When it arrived, I was shocked at how small the box was. It was smaller than I thought the device would be, and the device inside was even smaller! With the device being just 29.5mm x 18mm x 8.5mm in size and only weighing only 4.7g, it is so insanely small, it's hard to convey it through photos.

Thumby next to a USB stick

The version I received is the special clear edition, with most units being a grey Game Boy colour scheme. The benefits of the clear case including seeing how small the components inside are (there's a battery in there!), as well as it just looking absolutely cool. I hope more companies bring back clear acrylic cases, because they still look awesome.
The PCB Commemorative Keychain that also came with the Thumby


As it is a game console, it is able to run a variety of games utilising it's tiny D-Pad and A/B buttons, which require fingernails to actually press reliably. On the Monochrome OLED, animations are smooth in menus with it's 60FPS refresh rate and games such as Saur Run (Chrome Dinosaur Game clone) are crazy clear, even during fast side-scrolling motion. The OLED is also surprisingly crisp for it's size, with the screen being 72x40 pixels. With this screen size, because of how few pixels there are, text takes up a large section of the screen if it is meant to be readable, which limits overlays and other text-based game features.
The Thumby also somehow fits a tiny buzzer inside, so old "beeps" and "boops" are possible, although because of it's size it is extremely quiet.
The final cool feature of the Thumby's gameplay is that is supports multiplayer over their custom Micro-USB to Micro-USB link cables, allowing for competitive Tennis as well as other games in the future.

For me personally, the coolest aspect of this console is not that you can play games, but you can easily make more yourself. As the Thumby is based on the RP2040 processor found in the Raspberry Pi Pico, it supports programming in multiple languages including Python and C, although the officially supported programming method is through the browser, and allows for programming in MicroPython without any additional software. Sadly, WebSerial is only available in Chrome and Edge, so Safari and Firefox users are out of luck, although the included emulator can still be used in these browsers, as well as for people who don't have a physical Thumby.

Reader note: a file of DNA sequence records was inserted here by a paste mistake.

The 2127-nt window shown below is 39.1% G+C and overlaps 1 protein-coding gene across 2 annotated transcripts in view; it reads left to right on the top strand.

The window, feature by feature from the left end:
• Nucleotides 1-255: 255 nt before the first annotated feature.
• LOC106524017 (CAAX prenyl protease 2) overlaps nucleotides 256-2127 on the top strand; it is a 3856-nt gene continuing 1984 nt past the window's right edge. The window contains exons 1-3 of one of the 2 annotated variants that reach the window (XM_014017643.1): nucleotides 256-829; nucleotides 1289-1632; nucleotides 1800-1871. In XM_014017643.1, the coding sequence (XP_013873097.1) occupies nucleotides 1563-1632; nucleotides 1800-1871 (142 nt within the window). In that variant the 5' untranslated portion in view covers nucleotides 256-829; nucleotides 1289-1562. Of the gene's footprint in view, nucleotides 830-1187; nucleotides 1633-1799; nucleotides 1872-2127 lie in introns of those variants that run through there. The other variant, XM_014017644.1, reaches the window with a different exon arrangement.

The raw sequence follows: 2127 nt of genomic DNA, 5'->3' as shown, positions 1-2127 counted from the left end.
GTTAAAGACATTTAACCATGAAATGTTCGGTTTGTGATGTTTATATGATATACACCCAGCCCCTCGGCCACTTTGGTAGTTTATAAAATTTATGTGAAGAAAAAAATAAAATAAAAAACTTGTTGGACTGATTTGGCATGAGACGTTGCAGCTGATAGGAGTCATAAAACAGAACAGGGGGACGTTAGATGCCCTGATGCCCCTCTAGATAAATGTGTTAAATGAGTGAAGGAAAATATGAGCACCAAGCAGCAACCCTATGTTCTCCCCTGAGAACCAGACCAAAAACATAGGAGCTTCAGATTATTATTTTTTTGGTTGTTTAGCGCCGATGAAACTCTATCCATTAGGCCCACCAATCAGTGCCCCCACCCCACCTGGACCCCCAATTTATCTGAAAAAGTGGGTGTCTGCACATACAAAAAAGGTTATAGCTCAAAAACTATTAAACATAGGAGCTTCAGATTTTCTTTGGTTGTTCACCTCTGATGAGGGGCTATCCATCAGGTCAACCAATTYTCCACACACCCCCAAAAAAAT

The Thumby Code Web Editor, with it's built-in emulator

If you are willing to tinker and want a more fully-featured IDE, this guide on using Visual Studio Code is also available, although I could not get it to work on my Linux installation. For a more basic offline IDE, Thonny is also available, and is the easiest way to code without a browser.

So who is the Thumby for? It is for people who want to have a cool, working Game Boy clone on their keys or lanyard, but also people who want a fun little project for making games and other little programs on this fully featured console. 

Starting at US$19 on their Indiegogo Campaign, this is a must have for any tech enthusiast or gamer who wants a console on them everywhere they go, but also have a portable, easy-to-use development platform to fulfill their game design goals. 

As always, if you liked this review, you can find more here, and also through the tags below or in the sidebar.
If you have any feedback or things that I should change in future reviews and showcases, please leave it in the comments below, and thanks again for reading!

February 26, 2022

DIY Filament Dehydrator - Is It Worth It?

Since I got my first 3D Printer for Christmas in 2017, I have acquired quite a few rolls of filaments for different brands, types and sizes. With their varying ages and qualities, I was bound to have issues eventually. 

Here in Australia, especially further north, the climate is extremely humid and unforgiving, and is probably not ideal for 3D Printing.
What ends up happening is that the filaments absorb moisture and become waterlogged, leading to popping, rough extrusion, lack of adhesion and, in the most extreme cases, failed prints. 

Recently, while attempting to use my 1kg roll of Black PLA, the prints were failing to adhere to the bed, while popping noises could also be heard from the nozzle as the moisture boiled off. To solve this, I knew I needed a way to remove the moisture of the filament without ruining the spool, if it was even possible. 

Turns out, it is!

The most commonly recommended and widely accessible method is to use an oven, but with PLA's glass transition temperature of 70°C, this requires an oven that can reliably and stably be set to between 40°C-50°C, which is not possible for many, including mine. 

I also went looking for a small-tabletop oven that would have lower temperatures, but frustratingly most did not have true temperature settings and opted for "Hot" and "Warm" instead, further complicating my research. Sadly I was unable to find one that would go to a low enough temperature (Most were around 90℃) unless I was spending more than I was willing to. 

The final option, that I ended up working with, is a food dehydrator. These are designed to operate for long periods of time at the temperatures required, but instead of drying fruit it's drying plastic.
The one I decided upon was the $45 Anko Food Dehydrator from Kmart (Australia), although any dehydrator that has temperature controls within the required range would work.